The construction of the museum was financed entirely by Egypt, while UNESCO provided technical and scientific support in the design of the museum. The museum was designed by the Egyptian architect Al-Ghazali Kasiba, professor of architecture at the Cairo School of Fine Arts, while the internal exhibition halls were designed by the Japanese architect Arata Isozaki (Oita, 1931). Why did I tell you that Egyptian hyper-museums are different from the hyper-museums of the Arabian Peninsula? If the Louvre Abu Dhabi is a perfect example of a hyper-museum, we see that the National Museum of Egyptian Civilization (NMEC) does not have the same features. The NMEC is certainly a strong landmark because it is huge with imposing volumes and has a strong visual impact on the territory. Its opening has brought enormous benefits to the area where it was built by redeveloping the area from an urban and naturalistic prospective.
The area was neglected and the Lake Ain Essaira was polluted. Now the neighborhood has been redeveloped and the lake has been cleaned up, making it accessible to citizens. The lake has become even more beautiful thanks to the creation of a beautiful museum’s park that links the museum to the lake. Although the museum is a strong landmark and has the services that are found in all museums today, we certainly cannot say that the museum is the first work of art in the collection. As I explained in my first article the hyper-museum must be the first work of art of the collection so must be the reason why we go to see that museum. When we go to visit the Guggenheim in Bilbao or the Louvre A.D. We do it because first of all we want to see those beautiful museums not because of the collection.
The NMEC it is certainly not the case, it doesn’t have the shape of a sculpture like the majority of hyper-museums which all have a strong architectural personality, the NMEC is just an imposing container. I have told you that the museum was inaugurated in 2021 but in reality it is not finished and it is only partially visible but this is a typical Egyptian custom of opening unfinished and only minimally accessible buildings. I honestly don’t understand this Egyptian custom but I’m Italian so maybe that’s the problem… Anyway even if it is not possible to evaluate the effectiveness of the museum layout – as it is only minimally open – the internal Main hall’s layout, designed by the Japanese architect Arata Isozaki, looks very interesting.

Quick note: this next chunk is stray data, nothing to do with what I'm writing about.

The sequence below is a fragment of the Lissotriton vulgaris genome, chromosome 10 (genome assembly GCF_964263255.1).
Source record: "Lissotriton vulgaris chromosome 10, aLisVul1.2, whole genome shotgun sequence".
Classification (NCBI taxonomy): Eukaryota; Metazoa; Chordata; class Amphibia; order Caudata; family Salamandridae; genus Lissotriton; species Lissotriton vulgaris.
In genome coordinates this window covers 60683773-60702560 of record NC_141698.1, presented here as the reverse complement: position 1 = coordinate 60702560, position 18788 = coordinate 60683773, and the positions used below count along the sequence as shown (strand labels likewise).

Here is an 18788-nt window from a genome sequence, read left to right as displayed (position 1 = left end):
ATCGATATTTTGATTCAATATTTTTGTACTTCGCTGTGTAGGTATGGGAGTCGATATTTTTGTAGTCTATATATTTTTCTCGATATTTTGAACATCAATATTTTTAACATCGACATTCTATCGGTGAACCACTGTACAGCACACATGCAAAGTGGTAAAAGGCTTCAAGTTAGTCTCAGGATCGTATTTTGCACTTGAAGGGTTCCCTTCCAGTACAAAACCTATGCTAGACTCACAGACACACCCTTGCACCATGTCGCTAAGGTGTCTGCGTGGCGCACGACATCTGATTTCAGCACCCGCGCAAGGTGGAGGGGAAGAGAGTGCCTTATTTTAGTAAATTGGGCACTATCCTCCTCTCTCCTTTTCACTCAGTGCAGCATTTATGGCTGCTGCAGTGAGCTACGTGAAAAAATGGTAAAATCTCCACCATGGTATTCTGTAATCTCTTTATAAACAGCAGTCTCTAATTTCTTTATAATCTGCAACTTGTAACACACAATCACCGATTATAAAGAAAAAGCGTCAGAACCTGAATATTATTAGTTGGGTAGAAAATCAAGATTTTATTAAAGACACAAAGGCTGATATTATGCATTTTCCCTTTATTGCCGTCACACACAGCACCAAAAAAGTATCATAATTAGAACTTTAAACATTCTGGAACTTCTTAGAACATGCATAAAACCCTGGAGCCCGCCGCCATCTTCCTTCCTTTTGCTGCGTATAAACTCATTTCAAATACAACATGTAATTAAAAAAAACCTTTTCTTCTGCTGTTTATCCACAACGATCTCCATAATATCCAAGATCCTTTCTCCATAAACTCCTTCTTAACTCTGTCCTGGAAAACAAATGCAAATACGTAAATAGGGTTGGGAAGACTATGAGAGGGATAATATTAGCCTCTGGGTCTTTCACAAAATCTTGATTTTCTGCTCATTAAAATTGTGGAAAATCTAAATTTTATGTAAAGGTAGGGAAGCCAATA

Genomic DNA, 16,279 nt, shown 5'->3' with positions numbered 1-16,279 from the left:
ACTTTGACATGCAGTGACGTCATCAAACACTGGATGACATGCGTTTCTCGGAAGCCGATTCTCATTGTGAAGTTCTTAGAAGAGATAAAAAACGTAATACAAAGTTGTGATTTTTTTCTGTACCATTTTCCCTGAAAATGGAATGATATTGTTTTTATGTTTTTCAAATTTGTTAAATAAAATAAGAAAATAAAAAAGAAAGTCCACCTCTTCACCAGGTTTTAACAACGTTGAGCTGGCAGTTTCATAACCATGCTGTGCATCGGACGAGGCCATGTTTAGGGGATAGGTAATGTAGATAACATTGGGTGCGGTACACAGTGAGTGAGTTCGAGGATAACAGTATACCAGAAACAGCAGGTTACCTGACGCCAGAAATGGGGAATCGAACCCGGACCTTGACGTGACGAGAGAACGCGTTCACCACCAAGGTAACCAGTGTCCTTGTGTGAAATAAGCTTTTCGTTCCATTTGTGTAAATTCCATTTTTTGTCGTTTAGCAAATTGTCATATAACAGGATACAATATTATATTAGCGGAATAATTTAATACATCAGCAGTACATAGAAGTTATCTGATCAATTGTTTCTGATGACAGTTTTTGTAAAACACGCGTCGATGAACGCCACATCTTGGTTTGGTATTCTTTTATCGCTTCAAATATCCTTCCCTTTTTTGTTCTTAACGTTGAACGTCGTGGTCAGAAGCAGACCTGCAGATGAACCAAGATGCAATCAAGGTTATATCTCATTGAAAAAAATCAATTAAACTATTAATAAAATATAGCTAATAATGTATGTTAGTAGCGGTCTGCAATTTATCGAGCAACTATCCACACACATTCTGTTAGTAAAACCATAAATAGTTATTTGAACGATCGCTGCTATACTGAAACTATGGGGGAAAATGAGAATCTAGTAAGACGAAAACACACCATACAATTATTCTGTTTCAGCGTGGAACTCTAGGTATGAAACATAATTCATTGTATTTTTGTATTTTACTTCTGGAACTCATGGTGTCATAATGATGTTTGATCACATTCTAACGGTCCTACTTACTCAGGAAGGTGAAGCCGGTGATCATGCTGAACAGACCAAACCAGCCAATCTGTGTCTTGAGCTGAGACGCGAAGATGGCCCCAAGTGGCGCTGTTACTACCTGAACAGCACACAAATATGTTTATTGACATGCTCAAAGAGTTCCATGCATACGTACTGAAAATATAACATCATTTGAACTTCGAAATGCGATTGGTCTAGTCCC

The museum’s goal is to present the Egyptian civilization from prehistoric times to the present day using various methods, from the traditional ones with the display of artifacts to the most innovative ones thanks to new technological tools. The museum is therefore not a space in which to exhibit only works of art or archaeological finds but, by undertaking a new museological approach, it also wants to be a kind of conceptual exhibition highlighting not only the physical but also the moral heritage of the country. The Main hall is equipped with induction plates and indicative signs Mummies are displayed through multi Media screens and new devices, they will be displayed in a unique manner with interactive displays and “3D hologram.” The visitor feels inside a real cemetery, and I must say is really cool and contemporary way to present ancient artefacts. The permanent collection in the Main hall is divided into two separate zones, one chronological and the other thematic. The chronological areas are as follows: Archaic, Pharaonic, Greco-Roman, Coptic, Medieval, Islamic, Modern and Contemporary.